I could write about how the Bible that the principal gave me at the end of eighth grade saved my life (it was in the pocket of my army vest and the bullet went into it up to the Book of Nehemiah) or, how, as though in an American movie, I went to the wedding of a girl I was in love with once and at the last minute etcetera. Which is to say, a bona fide story with plot twists and intrigue and an ending cut off like a salami (to keep it modern).
Books like those have at least three-hundred-and-twenty-eight pages, and in the end mobs of people running around you like holograms.
But I can’t, because of the turquoise sunbirds.
Some of our readers are no doubt saying to themselves: At last, a real story. I wonder what will happen next.
We don’t know if we can say what will happen next. For that we’d need real inspiration, and inspiration, as we know, comes from somewhere else, like prophecy.
We could, toward the end of the book, tell about a murder, and then when the woman asks, Who killed him, the detective will answer, You.
Or we could make it a love story, and the woman will ask, And who is that woman you always dream of, and the man will answer, You.
And what then? What happens in books after they end? Then, and only then, does the true story begin. Again there’s no end. No division between different things. All the colors come at once.
We owe nothing to no one. Certainly not a story. If we like we could write a single word 7,387 times. A word is as cheap as a stick. Or we could compose our sentences along the lines of Japanese syntax (that is, from the end to the beginning). Or insist that the publisher burn the bottom edge of the book so that the reader’s hand will be blackened by the charcoaled page . . .
There’s no indication that this reluctance to tell stories is political. To object to the imaginary as a distraction from material reality is probably to believe in the priority of such a reality, and Hoffmann is too abstracted for that. The here-and-now is too close for him to the there-and-then. Nor does this reluctance appear to arise from the sense, famously described in Walter Benjamin’s “The Storyteller,” that in an age of information, stories have lost their power. On the contrary, stories seem all too powerful for him, at least potentially; the terms of his reluctance suggest inadequacy before them or a fear of telling the wrong one: “We don’t know if we can say what will happen next. For that we’d need real inspiration, and inspiration, as we know, comes from somewhere else, like prophecy.” “What happens in books after they end? Then, and only then, does the true story begin.”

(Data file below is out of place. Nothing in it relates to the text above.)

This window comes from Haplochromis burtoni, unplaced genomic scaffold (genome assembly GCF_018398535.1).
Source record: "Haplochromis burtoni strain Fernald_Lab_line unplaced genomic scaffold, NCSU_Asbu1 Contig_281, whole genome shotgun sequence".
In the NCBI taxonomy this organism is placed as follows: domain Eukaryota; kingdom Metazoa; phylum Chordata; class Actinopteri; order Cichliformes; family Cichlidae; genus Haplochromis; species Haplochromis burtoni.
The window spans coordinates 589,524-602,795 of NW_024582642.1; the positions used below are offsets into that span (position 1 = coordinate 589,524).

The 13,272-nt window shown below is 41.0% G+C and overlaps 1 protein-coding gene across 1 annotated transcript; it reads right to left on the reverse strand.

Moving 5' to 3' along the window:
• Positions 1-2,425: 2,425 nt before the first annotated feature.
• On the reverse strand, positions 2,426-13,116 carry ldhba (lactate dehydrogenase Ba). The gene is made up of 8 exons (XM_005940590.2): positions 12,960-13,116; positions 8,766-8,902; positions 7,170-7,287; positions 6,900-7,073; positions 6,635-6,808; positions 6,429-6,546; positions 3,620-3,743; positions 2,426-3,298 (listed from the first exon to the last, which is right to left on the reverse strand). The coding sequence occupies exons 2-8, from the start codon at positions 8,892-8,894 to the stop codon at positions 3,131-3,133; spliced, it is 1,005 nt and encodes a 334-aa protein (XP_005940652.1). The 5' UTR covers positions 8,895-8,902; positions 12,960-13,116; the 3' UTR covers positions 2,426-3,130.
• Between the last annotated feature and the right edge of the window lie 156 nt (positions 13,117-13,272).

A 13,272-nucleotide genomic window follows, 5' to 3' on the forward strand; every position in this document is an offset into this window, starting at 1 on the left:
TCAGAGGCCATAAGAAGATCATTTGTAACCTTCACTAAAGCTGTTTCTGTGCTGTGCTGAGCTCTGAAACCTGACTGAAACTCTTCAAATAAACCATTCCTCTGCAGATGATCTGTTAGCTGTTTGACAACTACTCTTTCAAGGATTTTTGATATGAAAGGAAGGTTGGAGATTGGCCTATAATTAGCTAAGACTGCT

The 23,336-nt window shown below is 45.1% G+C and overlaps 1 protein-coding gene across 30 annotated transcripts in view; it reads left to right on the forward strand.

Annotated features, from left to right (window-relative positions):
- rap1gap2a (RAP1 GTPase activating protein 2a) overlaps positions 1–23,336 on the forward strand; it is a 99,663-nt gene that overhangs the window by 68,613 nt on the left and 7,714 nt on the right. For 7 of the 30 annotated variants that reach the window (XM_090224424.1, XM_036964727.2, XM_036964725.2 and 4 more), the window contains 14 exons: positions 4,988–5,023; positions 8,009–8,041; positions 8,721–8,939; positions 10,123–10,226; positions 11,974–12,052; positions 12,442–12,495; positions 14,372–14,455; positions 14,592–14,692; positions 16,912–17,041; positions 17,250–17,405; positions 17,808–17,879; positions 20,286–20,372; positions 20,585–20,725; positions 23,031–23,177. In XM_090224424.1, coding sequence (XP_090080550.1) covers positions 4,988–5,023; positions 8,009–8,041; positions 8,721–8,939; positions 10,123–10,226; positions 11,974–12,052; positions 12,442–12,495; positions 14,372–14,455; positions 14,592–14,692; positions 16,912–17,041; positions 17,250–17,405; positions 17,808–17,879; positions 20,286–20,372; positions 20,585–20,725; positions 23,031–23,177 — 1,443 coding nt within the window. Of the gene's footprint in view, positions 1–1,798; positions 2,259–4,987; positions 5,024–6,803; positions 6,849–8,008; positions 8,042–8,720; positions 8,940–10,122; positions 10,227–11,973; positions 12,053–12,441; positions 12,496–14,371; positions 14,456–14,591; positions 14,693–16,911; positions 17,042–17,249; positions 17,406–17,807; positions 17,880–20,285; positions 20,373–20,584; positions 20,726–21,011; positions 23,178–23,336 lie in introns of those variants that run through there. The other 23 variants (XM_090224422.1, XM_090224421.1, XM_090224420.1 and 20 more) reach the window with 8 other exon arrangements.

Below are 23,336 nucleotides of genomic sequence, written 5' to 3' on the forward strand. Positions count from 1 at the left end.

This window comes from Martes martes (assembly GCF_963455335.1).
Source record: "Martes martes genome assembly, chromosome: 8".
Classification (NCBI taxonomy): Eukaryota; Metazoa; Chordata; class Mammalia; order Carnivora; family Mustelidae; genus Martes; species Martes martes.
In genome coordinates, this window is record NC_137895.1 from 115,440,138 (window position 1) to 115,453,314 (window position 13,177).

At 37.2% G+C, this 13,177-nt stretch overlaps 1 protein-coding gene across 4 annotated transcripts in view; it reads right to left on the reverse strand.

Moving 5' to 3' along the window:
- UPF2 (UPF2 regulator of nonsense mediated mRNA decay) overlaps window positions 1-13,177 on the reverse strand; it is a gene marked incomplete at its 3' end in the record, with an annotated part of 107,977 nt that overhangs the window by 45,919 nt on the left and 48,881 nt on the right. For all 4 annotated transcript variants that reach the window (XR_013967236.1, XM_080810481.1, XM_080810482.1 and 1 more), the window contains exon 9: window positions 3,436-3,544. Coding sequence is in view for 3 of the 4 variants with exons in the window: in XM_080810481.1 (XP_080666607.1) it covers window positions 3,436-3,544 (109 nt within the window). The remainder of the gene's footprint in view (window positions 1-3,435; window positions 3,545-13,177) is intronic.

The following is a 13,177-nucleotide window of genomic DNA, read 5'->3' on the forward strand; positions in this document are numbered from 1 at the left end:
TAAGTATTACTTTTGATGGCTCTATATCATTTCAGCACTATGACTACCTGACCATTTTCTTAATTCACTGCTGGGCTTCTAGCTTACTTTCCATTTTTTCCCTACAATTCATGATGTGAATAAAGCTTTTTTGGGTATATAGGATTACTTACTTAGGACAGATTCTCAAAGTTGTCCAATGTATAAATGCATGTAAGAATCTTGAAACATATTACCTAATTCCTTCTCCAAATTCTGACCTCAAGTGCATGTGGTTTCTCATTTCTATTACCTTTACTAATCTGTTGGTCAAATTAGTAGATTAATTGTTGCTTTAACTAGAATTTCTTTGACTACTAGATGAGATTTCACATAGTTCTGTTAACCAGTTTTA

Hoffmann’s own story began in Romania in 1937. In 1938, when he was one, his parents fled to Palestine, where his mother soon died. He was committed to an orphanage until his father’s remarriage. The use of the general details of an author’s biography to explain his or her work is more often than not a misuse, but Moods may be an exception. Like a cryptic religious text, it seems to call for an understanding of its prophet’s intentions. It’s tempting to see the loss of his mother and of the doomed world he was born into—the world of his first novella, “The Book of Joseph”—behind Hoffman’s embrace of Buddhism. (Before turning to writing, he was a professor of Japanese and Far Eastern Philosophy at Haifa. There are passages in Moods about his experience living at a Rinzai Zen monastery in Japan.) It’s tempting, that is, to understand the restlessness of Hoffmann’s narrative as arising from an attempt to reconcile the religions of Israel and Japan, the responsibility in Judaism to preserve the dead through the act of memory and the aspiration of the Buddhist disciple through the practice of right understanding to detach himself from the world of appearances. The attempted reconciliation would be no less than a reconciliation of opposites: Jewish attachment with Buddhist detachment, the Jewish belief in the singularity of the individual with the Buddhist typology of the will, the faculty that at least for the unenlightened is at the core of our experience of individuality. Hoffmann’s compromise in Moods is to recall the dead, his dead, but to do so without context, without characterization, without evocation, without trying to give them a decent second life on the page: